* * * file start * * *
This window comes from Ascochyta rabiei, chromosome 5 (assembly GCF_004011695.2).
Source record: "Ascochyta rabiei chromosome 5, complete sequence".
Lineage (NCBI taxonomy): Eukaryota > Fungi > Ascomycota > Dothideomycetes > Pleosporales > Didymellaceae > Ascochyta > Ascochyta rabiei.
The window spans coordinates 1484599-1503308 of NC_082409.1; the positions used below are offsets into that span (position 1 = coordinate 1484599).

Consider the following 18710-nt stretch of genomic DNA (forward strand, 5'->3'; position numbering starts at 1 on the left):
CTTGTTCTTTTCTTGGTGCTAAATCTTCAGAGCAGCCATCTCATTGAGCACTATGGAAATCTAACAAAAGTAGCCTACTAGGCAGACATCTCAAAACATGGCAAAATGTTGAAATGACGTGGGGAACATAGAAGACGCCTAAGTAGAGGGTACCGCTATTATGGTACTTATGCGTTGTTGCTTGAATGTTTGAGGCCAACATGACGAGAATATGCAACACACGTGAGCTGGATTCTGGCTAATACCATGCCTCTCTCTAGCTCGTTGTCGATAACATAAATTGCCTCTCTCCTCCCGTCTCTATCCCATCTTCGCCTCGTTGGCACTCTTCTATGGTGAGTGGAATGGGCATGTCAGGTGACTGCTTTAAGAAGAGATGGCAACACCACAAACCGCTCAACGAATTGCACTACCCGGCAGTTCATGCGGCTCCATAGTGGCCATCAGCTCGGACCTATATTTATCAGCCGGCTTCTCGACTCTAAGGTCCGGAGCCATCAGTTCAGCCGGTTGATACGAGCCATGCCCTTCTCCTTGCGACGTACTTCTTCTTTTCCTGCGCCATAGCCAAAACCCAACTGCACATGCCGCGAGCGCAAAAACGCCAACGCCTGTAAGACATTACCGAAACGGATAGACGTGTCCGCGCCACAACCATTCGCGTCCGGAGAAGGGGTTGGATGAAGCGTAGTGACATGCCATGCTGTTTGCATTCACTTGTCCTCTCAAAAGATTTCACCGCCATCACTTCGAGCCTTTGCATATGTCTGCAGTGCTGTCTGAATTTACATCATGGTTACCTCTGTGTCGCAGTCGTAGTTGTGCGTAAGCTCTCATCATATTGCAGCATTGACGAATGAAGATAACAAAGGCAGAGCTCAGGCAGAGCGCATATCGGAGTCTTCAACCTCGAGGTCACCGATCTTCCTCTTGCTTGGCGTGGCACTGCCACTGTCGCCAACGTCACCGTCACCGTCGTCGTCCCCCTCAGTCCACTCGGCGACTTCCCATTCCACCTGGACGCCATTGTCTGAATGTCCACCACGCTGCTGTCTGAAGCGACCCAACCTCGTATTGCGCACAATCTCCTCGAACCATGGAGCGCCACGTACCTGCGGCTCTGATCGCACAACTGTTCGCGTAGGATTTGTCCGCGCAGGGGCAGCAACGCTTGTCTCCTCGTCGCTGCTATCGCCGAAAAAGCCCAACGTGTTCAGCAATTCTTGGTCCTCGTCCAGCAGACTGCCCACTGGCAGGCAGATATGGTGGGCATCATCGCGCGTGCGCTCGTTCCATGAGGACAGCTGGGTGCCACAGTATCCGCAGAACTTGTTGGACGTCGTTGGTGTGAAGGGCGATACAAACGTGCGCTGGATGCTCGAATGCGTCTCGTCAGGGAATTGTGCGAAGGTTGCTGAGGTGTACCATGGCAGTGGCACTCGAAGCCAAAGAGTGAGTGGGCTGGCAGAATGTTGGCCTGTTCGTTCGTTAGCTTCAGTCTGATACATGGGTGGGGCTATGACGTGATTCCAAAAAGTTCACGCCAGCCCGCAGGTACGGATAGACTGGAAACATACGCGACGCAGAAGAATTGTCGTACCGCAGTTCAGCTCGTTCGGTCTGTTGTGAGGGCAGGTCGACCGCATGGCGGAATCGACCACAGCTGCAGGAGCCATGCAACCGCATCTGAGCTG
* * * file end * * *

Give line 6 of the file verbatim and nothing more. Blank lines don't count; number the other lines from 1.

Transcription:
CTTGTTCTTTTCTTGGTGCTAAATCTTCAGAGCAGCCATCTCATTGAGCACTATGGAAATCTAACAAAAGTAGCCTACTAGGCAGACATCTCAAAACATGGCAAAATGTTGAAATGACGTGGGGAACATAGAAGACGCCTAAGTAGAGGGTACCGCTATTATGGTACTTATGCGTTGTTGCTTGAATGTTTGAGGCCAACATGACGAGAATATGCAACACACGTGAGCTGGATTCTGGCTAATACCATGCCTCTCTCTAGCTCGTTGTCGATAACATAAATTGCCTCTCTCCTCCCGTCTCTATCCCATCTTCGCCTCGTTGGCACTCTTCTATGGTGAGTGGAATGGGCATGTCAGGTGACTGCTTTAAGAAGAGATGGCAACACCACAAACCGCTCAACGAATTGCACTACCCGGCAGTTCATGCGGCTCCATAGTGGCCATCAGCTCGGACCTATATTTATCAGCCGGCTTCTCGACTCTAAGGTCCGGAGCCATCAGTTCAGCCGGTTGATACGAGCCATGCCCTTCTCCTTGCGACGTACTTCTTCTTTTCCTGCGCCATAGCCAAAACCCAACTGCACATGCCGCGAGCGCAAAAACGCCAACGCCTGTAAGACATTACCGAAACGGATAGACGTGTCCGCGCCACAACCATTCGCGTCCGGAGAAGGGGTTGGATGAAGCGTAGTGACATGCCATGCTGTTTGCATTCACTTGTCCTCTCAAAAGATTTCACCGCCATCACTTCGAGCCTTTGCATATGTCTGCAGTGCTGTCTGAATTTACATCATGGTTACCTCTGTGTCGCAGTCGTAGTTGTGCGTAAGCTCTCATCATATTGCAGCATTGACGAATGAAGATAACAAAGGCAGAGCTCAGGCAGAGCGCATATCGGAGTCTTCAACCTCGAGGTCACCGATCTTCCTCTTGCTTGGCGTGGCACTGCCACTGTCGCCAACGTCACCGTCACCGTCGTCGTCCCCCTCAGTCCACTCGGCGACTTCCCATTCCACCTGGACGCCATTGTCTGAATGTCCACCACGCTGCTGTCTGAAGCGACCCAACCTCGTATTGCGCACAATCTCCTCGAACCATGGAGCGCCACGTACCTGCGGCTCTGATCGCACAACTGTTCGCGTAGGATTTGTCCGCGCAGGGGCAGCAACGCTTGTCTCCTCGTCGCTGCTATCGCCGAAAAAGCCCAACGTGTTCAGCAATTCTTGGTCCTCGTCCAGCAGACTGCCCACTGGCAGGCAGATATGGTGGGCATCATCGCGCGTGCGCTCGTTCCATGAGGACAGCTGGGTGCCACAGTATCCGCAGAACTTGTTGGACGTCGTTGGTGTGAAGGGCGATACAAACGTGCGCTGGATGCTCGAATGCGTCTCGTCAGGGAATTGTGCGAAGGTTGCTGAGGTGTACCATGGCAGTGGCACTCGAAGCCAAAGAGTGAGTGGGCTGGCAGAATGTTGGCCTGTTCGTTCGTTAGCTTCAGTCTGATACATGGGTGGGGCTATGACGTGATTCCAAAAAGTTCACGCCAGCCCGCAGGTACGGATAGACTGGAAACATACGCGACGCAGAAGAATTGTCGTACCGCAGTTCAGCTCGTTCGGTCTGTTGTGAGGGCAGGTCGACCGCATGGCGGAATCGACCACAGCTGCAGGAGCCATGCAACCGCATCTGAGCTG